Sandro Botticelli (1445-1510)

 

Sandro Botticelli was a master of linear perspective during the Italian Renaissance.   He was one of the earliest painters to merge pagan and Christian iconographies in a single image.  The Birth of Venus (Image 1), is kept in the Galleria degli Uffizi, Florence, within it, Botticelli, combines pagan iconographies of Venus along with Christian iconographies of the Virgin Mary.

 

In 1445, Sandro Botticelli was born Allesandro di Mariano Filipepi in Santa Maria Novella in Florence. He was the fourth child of Mariano Filipepi, a local tanner tradesman. Some believe Allesandro acquired his nickname from a local goldsmith, “Botticello”, however others believe it was his older brother, Antonio, who nicknamed him Botticelli, meaning “little barrel” (Basta 26).   In addition to his academic studies, Botticelli apprenticed with local goldsmiths in his youth.

 

In the early 1460s, Mariano sent Botticelli to apprentice with Fra Filippo Lippi, who was one of the most prominent and famous painters of the time.  Lippi was in the steady service of the Medici family – a wealthy and powerful banking family in Florence. From Lippi, Botticelli learned to master perspective and to perfect decorative details.  These influences can be seen in Botticelli’s The Birth of Venus (Image 1), Allegory of Spring (Image 2), and the Adoration of the Magi (Image 3).

 

The Renaissance is a term used to describe the cultural movement of “rebirth” in spirituality within literature and art (Cole 6). “The wealthy city of Republic of Florence nurtured some of the most spectacular accomplishments of the Renaissance” (Cole 12). Even after mass devastations from plagues and decades of war and political unrest in Northern Europe, trade flourished in coastal towns.  Florentine merchants discovered the Arabic numeral system while traveling abroad and introduced the new system in their trading practices.  Soon after, they created the universal gold coin called ‘the gold florin’.  In monopolizing the minting of the coin, they controlled all of Europe’s monetary needs (Barter 16).

 

During this era, merchants acquired massive amounts of wealth, becoming the nouveau riche.  These wealthy citizens wanted to realize their achievements by commissioning artisans to create their idealized images within monuments, sculptures, and artwork.  In the past, this was only possible for members of royalty and aristocracy.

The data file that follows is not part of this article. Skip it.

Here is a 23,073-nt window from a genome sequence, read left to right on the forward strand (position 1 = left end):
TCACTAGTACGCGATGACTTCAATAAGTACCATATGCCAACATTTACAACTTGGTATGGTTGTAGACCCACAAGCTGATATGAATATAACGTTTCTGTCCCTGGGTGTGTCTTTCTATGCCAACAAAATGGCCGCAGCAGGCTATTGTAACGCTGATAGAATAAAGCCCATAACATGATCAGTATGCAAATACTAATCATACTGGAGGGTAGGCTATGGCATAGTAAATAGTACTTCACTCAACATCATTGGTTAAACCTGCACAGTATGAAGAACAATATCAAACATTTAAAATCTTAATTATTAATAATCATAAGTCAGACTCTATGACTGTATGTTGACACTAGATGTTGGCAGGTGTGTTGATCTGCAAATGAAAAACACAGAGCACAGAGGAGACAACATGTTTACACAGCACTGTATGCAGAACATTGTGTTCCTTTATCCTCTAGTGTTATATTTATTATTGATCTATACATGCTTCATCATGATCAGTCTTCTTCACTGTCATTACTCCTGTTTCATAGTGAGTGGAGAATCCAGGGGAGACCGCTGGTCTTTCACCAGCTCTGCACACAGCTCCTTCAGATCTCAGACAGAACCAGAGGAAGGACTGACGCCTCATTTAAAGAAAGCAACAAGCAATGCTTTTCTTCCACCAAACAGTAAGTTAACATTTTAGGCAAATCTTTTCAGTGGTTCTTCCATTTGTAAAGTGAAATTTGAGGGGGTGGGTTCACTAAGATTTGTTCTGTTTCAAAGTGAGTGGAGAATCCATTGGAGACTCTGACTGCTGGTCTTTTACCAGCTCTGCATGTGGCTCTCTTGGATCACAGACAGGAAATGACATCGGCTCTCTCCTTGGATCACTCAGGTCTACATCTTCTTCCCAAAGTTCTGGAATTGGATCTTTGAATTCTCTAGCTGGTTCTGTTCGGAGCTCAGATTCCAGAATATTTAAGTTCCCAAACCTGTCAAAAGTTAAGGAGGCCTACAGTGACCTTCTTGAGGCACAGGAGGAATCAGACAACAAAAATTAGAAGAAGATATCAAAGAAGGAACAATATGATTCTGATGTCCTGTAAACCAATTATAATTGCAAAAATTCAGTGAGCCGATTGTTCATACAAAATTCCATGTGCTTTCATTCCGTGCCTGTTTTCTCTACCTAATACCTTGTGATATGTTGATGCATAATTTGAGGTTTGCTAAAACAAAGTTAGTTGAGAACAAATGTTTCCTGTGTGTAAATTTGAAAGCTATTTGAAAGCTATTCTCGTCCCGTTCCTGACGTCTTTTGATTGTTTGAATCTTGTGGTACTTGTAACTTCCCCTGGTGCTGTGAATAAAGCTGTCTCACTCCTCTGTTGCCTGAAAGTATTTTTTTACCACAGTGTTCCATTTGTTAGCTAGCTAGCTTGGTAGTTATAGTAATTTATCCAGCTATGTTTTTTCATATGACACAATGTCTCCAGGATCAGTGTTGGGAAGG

One of the largest commissioners of art at the time was the Medici family of Florence.  In the late 1480s, “the Medici commissioned the Birth of Venus…and the Allegory of Spring at the Uffizi, [these belonged to Lorenzo di Pierfrancesco de’ Medici, a cousin of Lorenzo the Magnificent.]  “The theme comes from Ovid’s Metamorphoses…We can find clear references to the “Stanzas”, a famous poetic work by Agnolo Poliziano, a contemporary of Botticelli and the greatest Neoplatonic poet of the Medici court. Neoplatonism was a current of thought that tried to connect the Greek and Roman cultural heritage with Christianity” (UFFIZI.org).

In the Birth of Venus, Botticelli gained fame and recognition for his mastery in combining pagan and Christian iconographies within a single image. To this day, scholars continue to disagree on the exact intent of the work.  However, we can easily see several mythological inspirations: such as the zephyrs blowing flowery air for Venus – to float atop the shell from the sea, as well as Grace, who waits on the shore to greet her with a blanket of flowers (UFFIZI.org).

In Latin literature a woman’s beauty is represented in her physical attributes of pearly smooth skin, golden locks of hair, and flowing garments of dress. These are all present in Botticelli’s Birth of Venus; however, Venus is also portrayed to have a demure and subtle pose, thus conveying modesty and purity.   In addition, a blue and white halo-of-light surrounds her head.  These symbolic ideals of purity along with a halo of light and centered prominence all point to the iconographic Christian images of the Virgin Mary.  In the Birth of Venus, Botticelli blends both pagan imageries and Christian imageries of what a “virtuous woman” represents.

Botticelli’s meticulous use of linear perceptive and precision to detail is consistent throughout his career. However, despite his fame and notoriety, his particular artistic style and popularity waned toward the end of his career.  Nevertheless, even after 500 years, Botticelli’s Birth of Venus is arguably one of the best works from the Italian Renaissance.

 

 

 

 

Cited Works

Basta, Clara. Art Classics Botticelli. New York, NY: Rizzola Libri Illustrati, 2004. Print.

 

Barter, James. A Travel Guide to Renaissance Florence. Farmington Mill, MI: Lucent Books, 2003. Print.

 

Cole, Alison. Renaissance: Discover the art of the Northern and Italian Renaissance, from the 14th to te 16th centuries. New York, NY: Dorling Kingsley Limited, 1994. Print.

 

“The Birth of Venus by Botticelli.” UFFIZI.org, nd. Web. 15 Aug 2013 http://www.uffizi.org/artworks/the-birth-of-venus-by-sandro-botticelli/

 

Images

 Birth of Venus

Botticelli, Sandro. Birth of Venus. 1484. Tempera on canvas, 184.5 x 285.5cm. Galleria degli Uffizi, Florence.

Art Classics Botticelli. By Chiara Basta. New York, NY: Rizzoli Libri Illustrati, 2004.

 

Allegory of Spring

Botticelli, Sandro. Allegory of Spring. 1481-1482.  Tempera on panel, 203 x 314 cm.  Galleria degli Uffizi, Florence.

Art Classics Botticelli. By Chiara Basta. New York, NY: Rizzoli Libri Illustrati, 2004.

 Adoration of the Magi

 

Botticelli, Sandro. Adoration of the Magi. 1500.  Temper (?) on panel, 107.5 x 173 cm. Galleria degli Uffizi, Florence.

Art Classics Botticelli. By Chiara Basta. New York, NY: Rizzoli Libri Illustrati, 2004.